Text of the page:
Will 400cc Hp Silicone Implants Be Good For My Body Type?

I am 5'6 @ 135 wear a 34A my breast are 12cm. i have seen two ps one has said i cant go any thing over 300cc yet the other said my starting point is 325 no more than 400. i am so unsure now i dont want to go to small, but i dont want to go to big.

Doctor Answers 9

Before Breast Augmentation use the Rice Test and Photos to choose size of Breast Implant

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Choosing the size of Breast Implant depends on the look that you want to achieve. Regardless of Body Type and size of pre Augmentation Breast, you need to have an idea of what the final result will look like on you.

Check the link below on how to do the Rice Test. This involves placing rice in a plastic bag and inserting the bag into you bra. This is the best self test I have found for patients that they can do in the privacy of their own home.

Also visit Loveyourlookdotcom and other manufacturers websites where you will find Before and After photos of patients with a wide variety of implants sizes.

Good luck.

Breasts Implants: Not Too Big, Not Too Small....

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Thank you for the question.

 When patient state that they “do not want to be too small or too big”,  this  statement can be interpreted differently by different people.

Therefore, I do not rely on these types of descriptions heavily in communicating with patients. In my practice I find the use of goal pictures to be very helpful.    I have found that the use of words such as “natural” or “C cup” means different things to different people and therefore prove unhelpful.
 Also, as you know, cup size varies depending on who makes the bra; therefore, discussing desired cup  size may also be inaccurate.

I use  intraoperative sizers and place the patient in the upright position to evaluate breast size. Use of these sizers also allow me to select the breast implant profile (low, moderate, moderate plus, high-profile) that would most likely achieve the patient's goals. The patient's goal pictures are hanging on the wall, and allow for direct comparison.
I have found that this system is very helpful in improving the chances of achieving the patient's goals as consistently as possible. 

I hope this helps.

How to pick breast implants.

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Hi.  I don't agree with either opinion.  The absolute largest you should go is 375 cc's and 325 or 350 cc's would be better. See another surgeon. I hope the following article is useful.

1)  This is the most common type of question on RealSelf.

2)  It is the surgeon's job to pick the right breast implants, not the patient's. Implant selection is really pretty technical.

3)  Make sure your surgeon REALLY understands the look you want. Mentioning a cup size is not enough. Show your surgeon pictures of breasts you like.

4)  Then your surgeon has to tell you if your chosen look is realistic for your anatomy.  The most common mistake is to go too big.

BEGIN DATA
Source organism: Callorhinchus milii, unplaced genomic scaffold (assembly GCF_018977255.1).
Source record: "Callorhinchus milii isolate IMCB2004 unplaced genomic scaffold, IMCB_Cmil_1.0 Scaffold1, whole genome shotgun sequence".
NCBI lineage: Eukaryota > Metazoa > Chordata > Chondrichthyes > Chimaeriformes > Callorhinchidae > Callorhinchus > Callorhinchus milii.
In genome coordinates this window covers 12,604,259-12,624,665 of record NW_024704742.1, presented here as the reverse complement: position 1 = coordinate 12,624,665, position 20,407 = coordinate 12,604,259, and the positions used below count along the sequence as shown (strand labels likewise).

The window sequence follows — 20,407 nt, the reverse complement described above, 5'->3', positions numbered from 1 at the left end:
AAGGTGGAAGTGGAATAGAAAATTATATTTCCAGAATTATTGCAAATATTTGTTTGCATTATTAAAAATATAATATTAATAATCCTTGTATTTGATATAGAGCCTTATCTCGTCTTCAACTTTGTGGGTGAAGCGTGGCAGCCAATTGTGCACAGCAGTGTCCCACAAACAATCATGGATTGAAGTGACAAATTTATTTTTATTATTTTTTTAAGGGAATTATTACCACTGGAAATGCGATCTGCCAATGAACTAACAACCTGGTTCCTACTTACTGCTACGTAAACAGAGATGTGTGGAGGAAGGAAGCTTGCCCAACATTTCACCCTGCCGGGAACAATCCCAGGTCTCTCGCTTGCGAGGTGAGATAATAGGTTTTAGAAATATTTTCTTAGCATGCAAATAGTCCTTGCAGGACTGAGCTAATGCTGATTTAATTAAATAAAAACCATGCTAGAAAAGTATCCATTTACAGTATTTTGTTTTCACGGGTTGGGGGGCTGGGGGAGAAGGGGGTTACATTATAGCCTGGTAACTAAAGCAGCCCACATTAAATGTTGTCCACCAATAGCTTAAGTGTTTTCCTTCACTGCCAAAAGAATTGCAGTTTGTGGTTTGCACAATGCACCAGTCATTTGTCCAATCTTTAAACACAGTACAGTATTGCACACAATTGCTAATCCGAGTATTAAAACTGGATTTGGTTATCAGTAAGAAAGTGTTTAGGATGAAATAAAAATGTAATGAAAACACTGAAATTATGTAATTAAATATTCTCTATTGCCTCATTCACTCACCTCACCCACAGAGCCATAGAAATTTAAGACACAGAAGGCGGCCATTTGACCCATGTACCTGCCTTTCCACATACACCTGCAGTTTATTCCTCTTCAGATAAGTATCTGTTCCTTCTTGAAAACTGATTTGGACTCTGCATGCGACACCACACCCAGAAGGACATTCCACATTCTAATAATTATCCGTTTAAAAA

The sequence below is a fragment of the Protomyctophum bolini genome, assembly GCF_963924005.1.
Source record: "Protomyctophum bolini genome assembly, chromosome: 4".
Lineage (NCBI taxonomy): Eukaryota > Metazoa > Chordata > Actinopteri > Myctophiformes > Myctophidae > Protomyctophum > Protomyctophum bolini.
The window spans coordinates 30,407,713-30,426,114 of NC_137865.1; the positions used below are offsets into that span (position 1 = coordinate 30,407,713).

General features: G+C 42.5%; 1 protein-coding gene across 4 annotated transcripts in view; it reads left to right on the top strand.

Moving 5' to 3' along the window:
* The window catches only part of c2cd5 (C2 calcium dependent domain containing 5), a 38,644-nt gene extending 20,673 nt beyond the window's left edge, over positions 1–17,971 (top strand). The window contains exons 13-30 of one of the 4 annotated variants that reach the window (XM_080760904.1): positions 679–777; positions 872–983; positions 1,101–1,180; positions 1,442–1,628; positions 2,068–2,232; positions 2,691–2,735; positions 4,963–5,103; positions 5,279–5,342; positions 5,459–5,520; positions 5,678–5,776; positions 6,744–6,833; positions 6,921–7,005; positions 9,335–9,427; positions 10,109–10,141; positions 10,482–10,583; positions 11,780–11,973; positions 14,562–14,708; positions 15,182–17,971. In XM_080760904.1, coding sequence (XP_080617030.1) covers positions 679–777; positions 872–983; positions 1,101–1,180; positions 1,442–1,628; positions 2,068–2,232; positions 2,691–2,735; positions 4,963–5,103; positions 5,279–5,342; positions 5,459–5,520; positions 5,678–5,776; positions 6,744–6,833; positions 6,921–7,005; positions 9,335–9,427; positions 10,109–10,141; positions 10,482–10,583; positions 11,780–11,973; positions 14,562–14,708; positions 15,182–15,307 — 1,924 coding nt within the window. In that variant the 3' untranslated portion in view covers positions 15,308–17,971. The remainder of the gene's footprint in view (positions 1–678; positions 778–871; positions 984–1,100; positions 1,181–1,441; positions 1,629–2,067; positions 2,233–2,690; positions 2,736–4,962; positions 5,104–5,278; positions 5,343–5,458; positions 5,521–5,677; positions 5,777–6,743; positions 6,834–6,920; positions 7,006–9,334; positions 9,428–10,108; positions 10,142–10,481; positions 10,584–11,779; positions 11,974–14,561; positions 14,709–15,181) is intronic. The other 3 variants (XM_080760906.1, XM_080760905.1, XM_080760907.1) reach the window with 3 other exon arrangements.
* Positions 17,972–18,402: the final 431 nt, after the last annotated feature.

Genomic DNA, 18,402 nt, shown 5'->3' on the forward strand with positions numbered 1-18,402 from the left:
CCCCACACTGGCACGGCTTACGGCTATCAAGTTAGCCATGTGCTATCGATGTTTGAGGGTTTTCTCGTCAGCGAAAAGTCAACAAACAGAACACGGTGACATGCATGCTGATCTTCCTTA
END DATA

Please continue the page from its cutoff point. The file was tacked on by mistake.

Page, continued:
5)  I recommend that  the surgeon NOT make a final implant choice in advance, because this is just an educated guess.

6)  The surgeon should have a large inventory of different size and shape implants available in the operating room.

7)  Then the surgeon can put sterile disposable implant SIZERS in your breasts during surgery, to see what a particular implant really looks like inside you. This is how to make the best choice. A sizer costs only $45, and takes all the guess work out.

8)  Finally, the sizer is discarded, and the correct breast implants (based on what you want and on your anatomy) are opened from the operating room inventory, and put in your breasts to complete the operation.

George J. Beraka, MD (retired)
Manhattan Plastic Surgeon

Sizing of Breast Implants

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When choosing implant size I often have women pay no attention to the number until they make their first choice of what suits their waist and hips.  After using this test of instinct we take measurements to see if that implant size will fit well on the chest wall.  Women with a petite rib cage have fewer selections than an average or large size rib cage.  If the implant is too large it can make you look overweight, can have more unnatural characteristics (such as breast on the side of the chest), and can have more complications.  Pick the size that feels right to you, as everyone has different preferences.  Try on sizers again  and do not go larger than your chest wall can accomodate. 

Mary Lee Peters, MD
Seattle Plastic Surgeon
4.9 out of 5 stars 117 reviews

Which size implants?

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The implant sizes that are possible for your breasts does depend on the width of your breast.  We have implants with different projections: the more projected/pointy implants have a narrow base so that a larger volume can fit behind the breast.  That is why you have a range of possibilities.  To get an idea of how the size will look on you, we can use 3D imaging software, which is not available in all plastic surgery offices, or you can try on implant sizers to get an idea.  You can also purchase Natrelle implant sizers directly from the manufacturer, Allergan. 

Nia Banks, MD, PhD
Washington Plastic Surgeon
4.0 out of 5 stars 27 reviews